A New Vietnamese Superhero

Book Review of Green Lantern Legacy by Minh Lê
September 8, 2020

While the mention of jade can conjure up Chinese jewelry and figurines, the award-winning writer and graphic novelist Minh Lé transposes this cultural artifact into the realm of science fiction. A jade ring passed down from family generations serves as an antique object that inspires a reimagining of a longstanding icon in the DC Comics universe. In his first graphic novel, Green Lantern Legacy, Lé takes a new cultural spin on Green Lantern — a superhero who draws incredible powers from the aid of a magical ring.

As Vietnamese immigrants, 13-year old Tai Pham and his family must endure recurring acts of violence and racial discrimination, including a brick that smashes their storefront window at the story’s inception. One night, Tai’s grandmother passes away, and he discovers a jade ring she left behind for him. This heirloom magically leads him to a storage closet where he finds a note scrawled on a scrap of paper that reads: “In brightest day, in blackest night … No evil shall escape my sight. Let those who worship evil’s might beware my power … Green Lantern’s Light!”

Upon reciting this incantation, Tai is thrust into an extraordinary world where he learns that his late grandmother once served on an elite team of space cops known as the Green Lantern Corps. They are governed by a race of immortals known as the Guardians, an intergalactic organization of sentient beings imbued with superpowers to enforce law and justice in the universe. From there, the story of Bà Nôi, Tai’s grandmother, unfolds as Tai learns of her sacrifices to secure a better life for her children when she immigrated to America. Thus begins the tale of Tai’s heritage. Lé weaves the cultural richness and history of the Vietnamese American experience with superhero myths, all set against the prototypical immigrant theme of preserving a family legacy.

Young Tai plays a major role at the forefront of the narrative action, occupying many of the panel sequences. As he learns to harness newfound powers, sinister forces threaten to seize his power. Green Lantern Legacy represents one of several burgeoning titles geared toward adolescent readers by DC Zoom, an imprint of DC Comics for middle school readers. Lé has created a strong character out of Tai whose creative mind and imagination integrates naturally with the essence of Green Lantern’s abilities — contained in the form of a jade ring whose powers are activated and strengthened by one’s singular will and imagination. This ring channels its energy through whatever tangible thoughts its wearer conjures up, and from there these thoughts come to life, energized by Tai’s vibrant imagination. As the classic adage goes, with great power comes great responsibility, and Tai, along with a diverse group of friends, grapples with using his superpowers for the public good, whether it be stopping a lone kid from being bullied or protecting his family’s store from vandals.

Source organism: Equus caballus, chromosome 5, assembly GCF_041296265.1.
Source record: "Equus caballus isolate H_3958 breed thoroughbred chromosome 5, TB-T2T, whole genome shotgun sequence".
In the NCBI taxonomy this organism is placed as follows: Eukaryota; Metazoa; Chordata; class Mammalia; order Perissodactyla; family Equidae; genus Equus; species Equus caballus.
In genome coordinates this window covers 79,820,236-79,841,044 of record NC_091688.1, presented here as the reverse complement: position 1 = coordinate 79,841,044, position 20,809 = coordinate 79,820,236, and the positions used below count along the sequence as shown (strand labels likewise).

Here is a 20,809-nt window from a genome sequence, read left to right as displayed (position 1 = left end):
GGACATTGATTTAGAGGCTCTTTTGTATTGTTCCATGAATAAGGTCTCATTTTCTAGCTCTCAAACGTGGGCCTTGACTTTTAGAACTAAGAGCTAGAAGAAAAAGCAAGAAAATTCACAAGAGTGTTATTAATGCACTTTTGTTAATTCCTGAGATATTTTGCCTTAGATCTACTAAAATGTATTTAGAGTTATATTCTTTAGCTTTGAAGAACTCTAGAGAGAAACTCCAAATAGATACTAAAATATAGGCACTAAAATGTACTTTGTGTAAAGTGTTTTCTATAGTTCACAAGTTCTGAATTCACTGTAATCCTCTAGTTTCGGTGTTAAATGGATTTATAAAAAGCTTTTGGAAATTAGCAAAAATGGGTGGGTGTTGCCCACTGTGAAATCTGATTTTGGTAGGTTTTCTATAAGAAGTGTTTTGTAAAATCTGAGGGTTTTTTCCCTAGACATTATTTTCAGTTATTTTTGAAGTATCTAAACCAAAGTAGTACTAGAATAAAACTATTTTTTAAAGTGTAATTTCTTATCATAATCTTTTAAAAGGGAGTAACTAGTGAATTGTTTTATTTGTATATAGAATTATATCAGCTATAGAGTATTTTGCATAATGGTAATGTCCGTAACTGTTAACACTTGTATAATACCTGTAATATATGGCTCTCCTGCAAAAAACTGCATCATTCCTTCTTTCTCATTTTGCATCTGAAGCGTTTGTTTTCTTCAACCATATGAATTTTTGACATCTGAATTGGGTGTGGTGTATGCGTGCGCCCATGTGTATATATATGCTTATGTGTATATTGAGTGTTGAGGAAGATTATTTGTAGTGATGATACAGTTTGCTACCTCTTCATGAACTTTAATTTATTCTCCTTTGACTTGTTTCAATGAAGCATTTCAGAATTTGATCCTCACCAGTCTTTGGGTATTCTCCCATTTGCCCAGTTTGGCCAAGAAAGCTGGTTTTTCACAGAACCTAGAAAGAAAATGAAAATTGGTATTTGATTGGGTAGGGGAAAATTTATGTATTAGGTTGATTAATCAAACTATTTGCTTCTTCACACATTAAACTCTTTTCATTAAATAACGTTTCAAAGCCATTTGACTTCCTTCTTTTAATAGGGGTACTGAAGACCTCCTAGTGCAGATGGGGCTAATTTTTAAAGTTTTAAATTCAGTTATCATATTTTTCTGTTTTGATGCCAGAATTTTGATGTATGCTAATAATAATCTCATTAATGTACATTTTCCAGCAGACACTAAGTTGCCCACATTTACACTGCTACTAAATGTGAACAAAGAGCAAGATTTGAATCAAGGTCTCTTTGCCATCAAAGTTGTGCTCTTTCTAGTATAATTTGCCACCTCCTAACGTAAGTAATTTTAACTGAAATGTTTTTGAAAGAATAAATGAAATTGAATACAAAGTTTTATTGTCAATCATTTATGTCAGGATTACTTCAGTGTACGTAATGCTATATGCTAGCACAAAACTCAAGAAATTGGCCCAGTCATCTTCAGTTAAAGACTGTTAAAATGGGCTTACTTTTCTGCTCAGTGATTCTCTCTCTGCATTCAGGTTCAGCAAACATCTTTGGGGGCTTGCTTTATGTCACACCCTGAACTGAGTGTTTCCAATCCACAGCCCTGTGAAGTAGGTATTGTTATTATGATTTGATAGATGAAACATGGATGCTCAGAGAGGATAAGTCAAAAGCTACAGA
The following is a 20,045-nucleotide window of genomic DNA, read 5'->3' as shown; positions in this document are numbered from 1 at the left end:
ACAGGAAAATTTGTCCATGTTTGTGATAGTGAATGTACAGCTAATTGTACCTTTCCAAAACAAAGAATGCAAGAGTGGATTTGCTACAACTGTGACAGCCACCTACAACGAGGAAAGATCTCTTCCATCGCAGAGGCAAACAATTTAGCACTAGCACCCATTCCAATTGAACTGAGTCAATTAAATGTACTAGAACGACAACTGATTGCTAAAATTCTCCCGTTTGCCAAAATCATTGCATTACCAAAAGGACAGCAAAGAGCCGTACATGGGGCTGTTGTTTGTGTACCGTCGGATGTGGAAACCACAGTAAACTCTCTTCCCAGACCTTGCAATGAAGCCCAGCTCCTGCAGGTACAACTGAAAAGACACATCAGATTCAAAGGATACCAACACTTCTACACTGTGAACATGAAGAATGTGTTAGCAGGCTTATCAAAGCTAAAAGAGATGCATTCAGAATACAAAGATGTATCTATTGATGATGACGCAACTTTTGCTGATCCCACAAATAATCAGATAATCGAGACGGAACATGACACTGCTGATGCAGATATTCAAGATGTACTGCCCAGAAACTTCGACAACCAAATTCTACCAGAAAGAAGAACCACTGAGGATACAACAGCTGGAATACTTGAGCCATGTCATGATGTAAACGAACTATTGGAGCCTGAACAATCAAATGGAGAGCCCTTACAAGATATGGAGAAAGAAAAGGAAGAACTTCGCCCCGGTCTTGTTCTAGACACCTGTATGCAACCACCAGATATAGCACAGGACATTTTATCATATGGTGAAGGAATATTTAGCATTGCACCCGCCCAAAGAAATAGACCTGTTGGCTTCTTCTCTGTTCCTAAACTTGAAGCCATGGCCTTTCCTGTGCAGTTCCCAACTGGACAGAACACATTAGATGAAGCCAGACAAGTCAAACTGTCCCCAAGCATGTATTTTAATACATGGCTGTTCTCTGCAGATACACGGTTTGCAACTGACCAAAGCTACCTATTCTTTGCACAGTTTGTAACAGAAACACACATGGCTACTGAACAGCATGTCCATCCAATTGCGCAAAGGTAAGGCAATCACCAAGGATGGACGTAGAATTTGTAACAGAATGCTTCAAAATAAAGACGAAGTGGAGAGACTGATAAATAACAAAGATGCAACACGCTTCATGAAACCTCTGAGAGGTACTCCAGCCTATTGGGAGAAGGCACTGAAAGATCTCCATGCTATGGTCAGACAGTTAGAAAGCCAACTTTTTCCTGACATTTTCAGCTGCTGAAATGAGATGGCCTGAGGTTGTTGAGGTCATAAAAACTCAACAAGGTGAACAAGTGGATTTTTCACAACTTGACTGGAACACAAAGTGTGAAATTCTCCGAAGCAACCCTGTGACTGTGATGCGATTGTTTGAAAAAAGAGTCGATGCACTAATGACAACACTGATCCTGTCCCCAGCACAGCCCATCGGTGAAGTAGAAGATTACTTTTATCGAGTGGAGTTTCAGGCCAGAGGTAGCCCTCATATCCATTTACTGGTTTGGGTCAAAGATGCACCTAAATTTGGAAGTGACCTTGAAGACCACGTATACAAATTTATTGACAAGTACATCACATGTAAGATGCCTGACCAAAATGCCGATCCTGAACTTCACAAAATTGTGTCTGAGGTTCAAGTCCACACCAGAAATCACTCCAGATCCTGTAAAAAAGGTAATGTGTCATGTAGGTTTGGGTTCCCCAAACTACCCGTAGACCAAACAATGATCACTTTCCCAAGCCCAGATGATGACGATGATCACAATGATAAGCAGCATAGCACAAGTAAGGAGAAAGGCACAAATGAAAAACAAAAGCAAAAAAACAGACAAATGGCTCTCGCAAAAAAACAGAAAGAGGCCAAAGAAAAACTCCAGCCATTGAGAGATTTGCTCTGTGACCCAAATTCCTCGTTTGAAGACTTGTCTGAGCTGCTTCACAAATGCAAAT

Phosphorescent colors of the different Green Lanterns throughout time and space complement Lé’s storytelling, accentuating their supernatural powers captured in animated panels by illustrator Andie Tong and colorist Sarah Stern. From full page, action-packed scenes to the warm, lush summer hues of flashbacks signifying the boat journey of Tai’s grandmother, the Green Lantern mythos parallels cultural values instilled within Tai’s family in their struggle to adapt to American society amidst blatant acts of bigotry. Just as the Green Lantern Corps is charged with upholding law and order in the universe, so must Tai’s family fight for social justice to secure their place in American society.

Alongside an increasing cadre of Asian American superheroes like Batgirl (Cassandra Cain), Ms. Marvel (Kamala Khan), and Silk (Cindy Moon), Green Lantern Legacy packs action and heart into this reimagined rendering of a classic superhero. Not only do these characters of Asian descent possess agency in the plotlines, but Asian American writers are reinventing and shaping their stories with a renewed cultural lens. By integrating thematic elements of self-identity, love, fear, power and justice, Lé sets the stage for further exploration into Tai’s adventures. Moreover, he handles heartfelt depictions of Vietnamese American culture and history with care and even includes a handy glossary of Vietnamese terms. In addition to superhero elements that deliver a healthy dose of action tempered by loving scenes of Tai and his grandmother, the enduring legacy of family generations linked by a jade ring grounds the story in an affectionate way, one that will inspire both young and old readers alike.